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Fiscal discriminations in three wars

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  • Hall, George J.
  • Sargent, Thomas J.

Abstract

In 1790, a U.S. paper dollar was widely held in disrepute (something shoddy was not ‘worth a Continental’). By 1879, a U.S. paper dollar had become ‘as good as gold’. These outcomes emerged from how the U.S. federal government financed three wars: the American Revolution, the War of 1812, and the Civil War. In the beginning, the U.S. government discriminated greatly in the returns it paid to different classes of creditors; but that pattern of discrimination diminished over time in ways that eventually rehabilitated the reputation of federal paper money as a store of value.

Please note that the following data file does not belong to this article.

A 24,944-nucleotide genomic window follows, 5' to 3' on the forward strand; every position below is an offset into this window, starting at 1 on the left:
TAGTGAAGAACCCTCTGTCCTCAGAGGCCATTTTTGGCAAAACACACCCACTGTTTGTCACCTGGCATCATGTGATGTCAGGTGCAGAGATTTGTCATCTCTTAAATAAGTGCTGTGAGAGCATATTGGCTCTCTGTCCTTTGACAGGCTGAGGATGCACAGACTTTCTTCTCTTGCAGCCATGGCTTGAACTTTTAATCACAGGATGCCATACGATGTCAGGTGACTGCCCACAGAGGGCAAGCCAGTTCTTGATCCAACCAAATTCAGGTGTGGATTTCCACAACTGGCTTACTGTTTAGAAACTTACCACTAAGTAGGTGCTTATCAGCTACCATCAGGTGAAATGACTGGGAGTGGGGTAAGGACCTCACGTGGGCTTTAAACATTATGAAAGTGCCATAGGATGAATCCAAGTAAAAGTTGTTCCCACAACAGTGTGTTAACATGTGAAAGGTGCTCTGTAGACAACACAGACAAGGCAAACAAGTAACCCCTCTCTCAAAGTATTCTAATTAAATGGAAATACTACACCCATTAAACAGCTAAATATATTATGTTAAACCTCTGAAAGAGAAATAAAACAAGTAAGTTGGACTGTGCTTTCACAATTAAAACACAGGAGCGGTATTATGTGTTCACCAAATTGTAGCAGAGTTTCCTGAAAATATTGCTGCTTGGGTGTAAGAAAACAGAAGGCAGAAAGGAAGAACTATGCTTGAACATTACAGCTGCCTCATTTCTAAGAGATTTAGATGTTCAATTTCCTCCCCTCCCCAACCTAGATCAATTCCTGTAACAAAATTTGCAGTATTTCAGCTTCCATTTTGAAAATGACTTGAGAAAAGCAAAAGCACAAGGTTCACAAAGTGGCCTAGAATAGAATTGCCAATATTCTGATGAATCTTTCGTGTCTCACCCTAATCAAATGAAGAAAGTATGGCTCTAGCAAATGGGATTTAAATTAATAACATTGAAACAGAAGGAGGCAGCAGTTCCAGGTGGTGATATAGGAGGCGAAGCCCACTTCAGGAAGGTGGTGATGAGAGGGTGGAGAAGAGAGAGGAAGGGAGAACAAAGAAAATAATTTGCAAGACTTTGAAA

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Bibliographic Info

Article provided by Elsevier in its journal Journal of Monetary Economics.

Volume (Year): 61 (2014)
Issue (Month): C ()
Pages: 148-166

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Handle: RePEc:eee:moneco:v:61:y:2014:i:c:p:148-166

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Web page: http://www.elsevier.com/locate/inca/505566

Related research

Keywords: Repudiation; Reputation; Discrimination; Legal tender; Greenbacks; Alexander Hamilton; Albert Gallatin; Ulysses S. Grant;

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References

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Blog mentions

As found by EconAcademics.org, the blog aggregator for Economics research:
  1. Hall and Sargent: Fiscal Prioritization: Lessons from Three Wars
    by Mark Thoma in Economist's View on 2013-05-18 17:49:18

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